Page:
Sunday, August 29, 2021

Politics and the Pandemic - Progress Denied

Over the course of this pandemic, we have learned a lot about the country, our leaders and ourselves – and not all of it has been good.  One thing we have learned is that anything can be politicized.  Will anyone be shocked, for example, if a protest movement develops demanding that that Mother’s Day either be abolished or renamed?  

Overall, Governor Mike DeWine has provided sober guidance and directives here in Ohio.  I think that his performance during the pandemic will be an important reason why he will be reelected in 2022.  Interestingly, although he is a bonafide conservative, he will face primary threats from the right in a state that Trump handily won in the past 2 presidential elections.  As we all have learned in November 2016, anything can happen.

But, DeWine, like every other political leader considered the political impact of public health decisions.


Governor DeWine Understands the Pandemic and Politics.

In April 2020, he issued a mask mandate for customers and employees in newly opened retail establishments and businesses.  The slogan was ‘no mask, no work, no service, no exception.’  The governor issued this recommendation after consulting with public health experts.  Although I have only rudimentary public health knowledge, this measure seemed very rationale to me.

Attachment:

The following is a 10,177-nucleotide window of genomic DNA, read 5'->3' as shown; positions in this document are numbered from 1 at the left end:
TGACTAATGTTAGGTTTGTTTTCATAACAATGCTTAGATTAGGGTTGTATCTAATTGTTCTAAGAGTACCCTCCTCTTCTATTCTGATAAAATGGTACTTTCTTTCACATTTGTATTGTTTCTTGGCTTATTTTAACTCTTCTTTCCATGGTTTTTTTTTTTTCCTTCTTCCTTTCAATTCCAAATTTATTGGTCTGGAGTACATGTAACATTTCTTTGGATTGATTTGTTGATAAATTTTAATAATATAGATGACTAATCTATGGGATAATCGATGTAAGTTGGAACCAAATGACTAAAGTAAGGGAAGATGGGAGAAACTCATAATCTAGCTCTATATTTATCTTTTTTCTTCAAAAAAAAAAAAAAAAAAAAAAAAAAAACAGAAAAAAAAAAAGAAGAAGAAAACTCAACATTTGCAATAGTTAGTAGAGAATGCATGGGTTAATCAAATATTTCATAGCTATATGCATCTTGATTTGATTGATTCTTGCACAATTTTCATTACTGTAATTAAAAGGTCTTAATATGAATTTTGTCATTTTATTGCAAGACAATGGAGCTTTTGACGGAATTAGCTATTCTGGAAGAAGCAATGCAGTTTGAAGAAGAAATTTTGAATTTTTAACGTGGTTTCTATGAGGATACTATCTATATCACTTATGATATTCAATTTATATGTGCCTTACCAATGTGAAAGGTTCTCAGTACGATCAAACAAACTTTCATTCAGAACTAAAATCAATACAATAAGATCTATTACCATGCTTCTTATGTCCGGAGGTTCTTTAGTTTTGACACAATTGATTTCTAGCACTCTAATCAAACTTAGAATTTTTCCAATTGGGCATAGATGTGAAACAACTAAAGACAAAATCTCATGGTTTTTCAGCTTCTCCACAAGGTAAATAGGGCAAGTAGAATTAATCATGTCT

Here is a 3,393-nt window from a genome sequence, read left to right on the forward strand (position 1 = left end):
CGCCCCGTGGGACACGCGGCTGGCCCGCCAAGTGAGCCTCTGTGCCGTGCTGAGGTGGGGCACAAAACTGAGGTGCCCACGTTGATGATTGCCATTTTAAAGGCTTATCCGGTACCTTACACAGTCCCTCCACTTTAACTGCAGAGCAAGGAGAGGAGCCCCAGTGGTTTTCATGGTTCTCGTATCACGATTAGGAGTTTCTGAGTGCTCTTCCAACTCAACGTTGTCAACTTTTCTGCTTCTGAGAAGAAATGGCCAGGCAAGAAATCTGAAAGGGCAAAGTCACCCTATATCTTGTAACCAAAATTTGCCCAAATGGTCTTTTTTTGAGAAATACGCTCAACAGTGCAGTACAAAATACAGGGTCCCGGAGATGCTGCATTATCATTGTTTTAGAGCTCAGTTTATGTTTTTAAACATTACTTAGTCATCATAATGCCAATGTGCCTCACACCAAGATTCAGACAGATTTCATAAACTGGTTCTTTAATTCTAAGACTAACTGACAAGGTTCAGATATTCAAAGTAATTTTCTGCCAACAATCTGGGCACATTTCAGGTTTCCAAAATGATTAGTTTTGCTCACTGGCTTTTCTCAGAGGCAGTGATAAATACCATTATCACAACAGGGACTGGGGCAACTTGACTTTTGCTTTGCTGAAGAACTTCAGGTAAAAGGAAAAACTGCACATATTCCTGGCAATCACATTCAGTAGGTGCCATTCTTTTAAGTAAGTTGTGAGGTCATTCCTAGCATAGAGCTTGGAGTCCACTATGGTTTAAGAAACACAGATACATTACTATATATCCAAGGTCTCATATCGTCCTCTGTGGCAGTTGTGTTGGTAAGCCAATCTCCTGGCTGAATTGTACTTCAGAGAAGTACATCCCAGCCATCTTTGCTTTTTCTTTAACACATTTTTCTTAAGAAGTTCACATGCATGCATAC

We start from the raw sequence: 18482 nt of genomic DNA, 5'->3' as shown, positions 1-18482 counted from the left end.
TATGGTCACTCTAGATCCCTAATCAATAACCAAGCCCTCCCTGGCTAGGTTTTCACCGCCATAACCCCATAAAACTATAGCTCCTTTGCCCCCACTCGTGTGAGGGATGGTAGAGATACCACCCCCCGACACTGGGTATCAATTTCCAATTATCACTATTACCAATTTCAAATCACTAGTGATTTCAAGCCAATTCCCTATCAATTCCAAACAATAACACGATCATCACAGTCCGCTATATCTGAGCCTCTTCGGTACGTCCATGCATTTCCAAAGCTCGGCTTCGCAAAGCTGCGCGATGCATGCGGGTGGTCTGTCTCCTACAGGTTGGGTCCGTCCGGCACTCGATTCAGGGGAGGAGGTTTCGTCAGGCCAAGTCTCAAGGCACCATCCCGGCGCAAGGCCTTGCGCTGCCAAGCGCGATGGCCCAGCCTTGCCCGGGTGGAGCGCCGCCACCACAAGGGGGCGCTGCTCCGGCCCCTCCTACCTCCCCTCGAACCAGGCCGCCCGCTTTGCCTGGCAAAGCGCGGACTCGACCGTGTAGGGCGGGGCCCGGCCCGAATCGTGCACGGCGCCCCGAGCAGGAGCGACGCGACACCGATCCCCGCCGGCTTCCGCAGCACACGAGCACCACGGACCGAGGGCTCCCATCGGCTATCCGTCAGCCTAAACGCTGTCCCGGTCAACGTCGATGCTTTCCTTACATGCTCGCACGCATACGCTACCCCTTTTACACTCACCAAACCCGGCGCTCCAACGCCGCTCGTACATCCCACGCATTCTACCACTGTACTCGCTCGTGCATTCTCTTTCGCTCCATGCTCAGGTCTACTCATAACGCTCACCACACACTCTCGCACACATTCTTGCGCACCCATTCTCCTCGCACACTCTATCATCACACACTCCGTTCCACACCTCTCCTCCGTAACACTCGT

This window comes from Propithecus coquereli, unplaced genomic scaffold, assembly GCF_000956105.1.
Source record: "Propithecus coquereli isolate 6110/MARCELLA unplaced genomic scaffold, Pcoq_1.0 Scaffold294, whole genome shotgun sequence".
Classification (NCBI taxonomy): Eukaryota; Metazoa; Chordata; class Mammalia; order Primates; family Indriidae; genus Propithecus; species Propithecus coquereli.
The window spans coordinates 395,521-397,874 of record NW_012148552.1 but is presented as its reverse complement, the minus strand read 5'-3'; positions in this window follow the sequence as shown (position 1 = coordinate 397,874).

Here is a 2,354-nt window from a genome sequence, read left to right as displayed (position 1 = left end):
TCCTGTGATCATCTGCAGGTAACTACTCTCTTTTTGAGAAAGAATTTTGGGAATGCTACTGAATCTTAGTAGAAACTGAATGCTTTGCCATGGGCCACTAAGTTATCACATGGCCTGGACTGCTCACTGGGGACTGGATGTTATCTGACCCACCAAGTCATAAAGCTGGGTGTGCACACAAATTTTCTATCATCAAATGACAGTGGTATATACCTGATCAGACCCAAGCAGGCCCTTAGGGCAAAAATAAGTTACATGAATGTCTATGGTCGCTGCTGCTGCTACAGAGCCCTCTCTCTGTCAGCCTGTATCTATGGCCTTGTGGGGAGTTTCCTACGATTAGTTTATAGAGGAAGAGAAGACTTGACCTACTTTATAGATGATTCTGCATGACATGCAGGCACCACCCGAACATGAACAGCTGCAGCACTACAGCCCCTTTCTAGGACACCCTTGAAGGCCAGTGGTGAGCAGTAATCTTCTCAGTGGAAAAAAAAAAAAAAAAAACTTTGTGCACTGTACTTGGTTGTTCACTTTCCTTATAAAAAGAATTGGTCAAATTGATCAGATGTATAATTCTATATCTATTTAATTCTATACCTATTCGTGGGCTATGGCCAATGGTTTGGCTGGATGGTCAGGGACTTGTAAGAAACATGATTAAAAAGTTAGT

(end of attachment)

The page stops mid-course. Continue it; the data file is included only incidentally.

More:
What a difference a day makes.  Within 24 hours, the governor did a political back flip and reversed the requirement that customers must be masked.  This abrupt U-turn resulted after howls of protest from mask opponents.  The public health facts certainly didn’t change, but the politics did. 

We have seen repeatedly our political leaders caving to serve political concerns. I am not suggesting that public health experts are the only ones wearing white hats.  Because their mission is to protect the entire population, I think some of them have been overzealous to protect the public at the expense of our economic health, the education of our kids and mental health consequences of mitigation strategies.  It’s easier to recommend that someone else lose his job to serve the greater good.  It’s easier to support extending the eviction moratorium if you are not a landlord.   It’s easier for teachers to support cancelling classroom learning for ‘safety’s sake, than it is for parents who must quit their jobs so that they can become homeschool teachers. 

I don’t claim to know where to establish the balance between public health protection and society’s other needs.  Of course, this is not a mathematical query that has a single correct solution.  Experts will disagree as they face a moving target with insufficient data.  But, had politics been stripped from the process, then we would be a lot farther along than we are now. 

 

  

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